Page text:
NEW YORK (TheStreet) -- Technology lagged as the Dow Jones Industrial Average led the broader markets higher. All eyes are fixated on the Twitter IPO scheduled for Thursday.
On CNBC's "Fast Money" TV show, Steve Grasso of Stuart Frankel & Co. said it makes sense that financial advisers have been telling clients to avoid the stock because of the debacle with Facebook (FB) after it went public.
Mike Khouw, managing director and primary strategist at DASH Financial, said Twitter is not floating a lot of stock ; looking at its valuation, it would be foolish to chase it on the opening day.
Jon Najarian, co-founder of optionsmonster.com and trademonster.com, added that it won't be the "pros" chasing shares of Twitter but the retail traders.
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Dan Nathan, co-founder and editor of riskreversal.com, said the demand for the stock is huge while the supply is very small. The real buying opportunity might be in six months when more shares come to the public market.
Najarian said there is no "ATM effect" from Twitter, where investors are selling other stocks -- like Facebook or LinkedIn (LNKD) -- to raise cash for shares of Twitter. He added the deal is just too small at 70 million to 80 million shares to have any kind of noticeable affect.
Nathan added that momentum names, like Tesla Motors (TSLA), have been selling off mostly due to fundamentals. He said if the $140 level holds it might bounce back to $170, but for right now the hype is gone.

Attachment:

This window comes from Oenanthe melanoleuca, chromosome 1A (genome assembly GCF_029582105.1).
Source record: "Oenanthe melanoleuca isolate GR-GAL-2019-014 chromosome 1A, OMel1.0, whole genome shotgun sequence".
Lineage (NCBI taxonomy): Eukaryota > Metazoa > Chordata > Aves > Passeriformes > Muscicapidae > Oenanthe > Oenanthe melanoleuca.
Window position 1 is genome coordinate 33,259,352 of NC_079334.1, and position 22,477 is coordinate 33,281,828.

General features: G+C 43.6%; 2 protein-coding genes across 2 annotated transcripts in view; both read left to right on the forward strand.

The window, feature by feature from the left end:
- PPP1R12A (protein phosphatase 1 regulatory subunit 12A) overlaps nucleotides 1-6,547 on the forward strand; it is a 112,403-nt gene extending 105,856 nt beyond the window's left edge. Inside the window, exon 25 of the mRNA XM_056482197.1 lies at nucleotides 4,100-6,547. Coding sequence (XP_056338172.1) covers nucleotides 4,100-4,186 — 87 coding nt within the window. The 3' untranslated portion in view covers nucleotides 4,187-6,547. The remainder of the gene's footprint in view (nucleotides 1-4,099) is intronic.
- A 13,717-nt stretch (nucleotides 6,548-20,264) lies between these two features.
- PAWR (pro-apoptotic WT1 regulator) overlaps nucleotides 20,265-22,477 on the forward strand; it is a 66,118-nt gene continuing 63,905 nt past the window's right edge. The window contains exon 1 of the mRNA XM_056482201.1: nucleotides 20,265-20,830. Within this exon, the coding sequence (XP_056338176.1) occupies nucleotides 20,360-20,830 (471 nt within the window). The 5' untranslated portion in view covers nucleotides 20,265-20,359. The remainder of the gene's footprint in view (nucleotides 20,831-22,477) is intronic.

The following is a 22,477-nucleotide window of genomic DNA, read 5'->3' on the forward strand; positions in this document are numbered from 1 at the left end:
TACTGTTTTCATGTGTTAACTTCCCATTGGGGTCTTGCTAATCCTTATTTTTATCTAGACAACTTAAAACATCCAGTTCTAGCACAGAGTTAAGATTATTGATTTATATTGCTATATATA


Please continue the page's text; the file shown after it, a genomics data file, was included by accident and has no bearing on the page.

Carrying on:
Grasso said he wants to buy TSLA and suggested investors watch Wednesday's low of $146.35. If that level breaks, the stock will continue lower.
Channing Smith, portfolio manager at Capital Advisors Growth Fund, was a guest on the show and said his fund would not be buying Twitter, mostly due to valuation concerns. He added that it's one of the most expensive IPOs he's seen based on its price-to-sales ratio.
Whole Foods Market (WFM) fell after reporting earnings and Najarian said the stock was expensive on a valuation basis while The Fresh Market (TFM) and Sprouts Farmers Market (SFM) were eating into WFM's pricing power.
Qualcomm (QCOM) beat on the top line but missed on the bottom. Nathan said that he would be a buyer at $65.50, near the 200-day moving average, ahead of its analyst meeting on Nov. 20.
Grasso said he sold Google (GOOG) because the stock appears to have lost its momentum. Karen Finerman, president of Metropolitan Capital Advisors, admitted that she didn't want to trade around the stock so she is holding it for the long term.
Microsoft (MSFT) continues to move higher and Najarian said the options volume remains strong and favors the upside.
Nathan said Ford (F) CEO Alan Mulally -- who many want to be the next CEO of Microsoft-- would be a bad candidate to turn the tech company around. He added that if that happens, traders could attempt to short Microsoft and buy Ford.
Khouw said it seems unlikely anyone could turn around Microsoft because its main market in PCs continues to lose ground to mobile.
Grasso added the CEO announcement will cause a pop, but will be a sell-the-news type of event.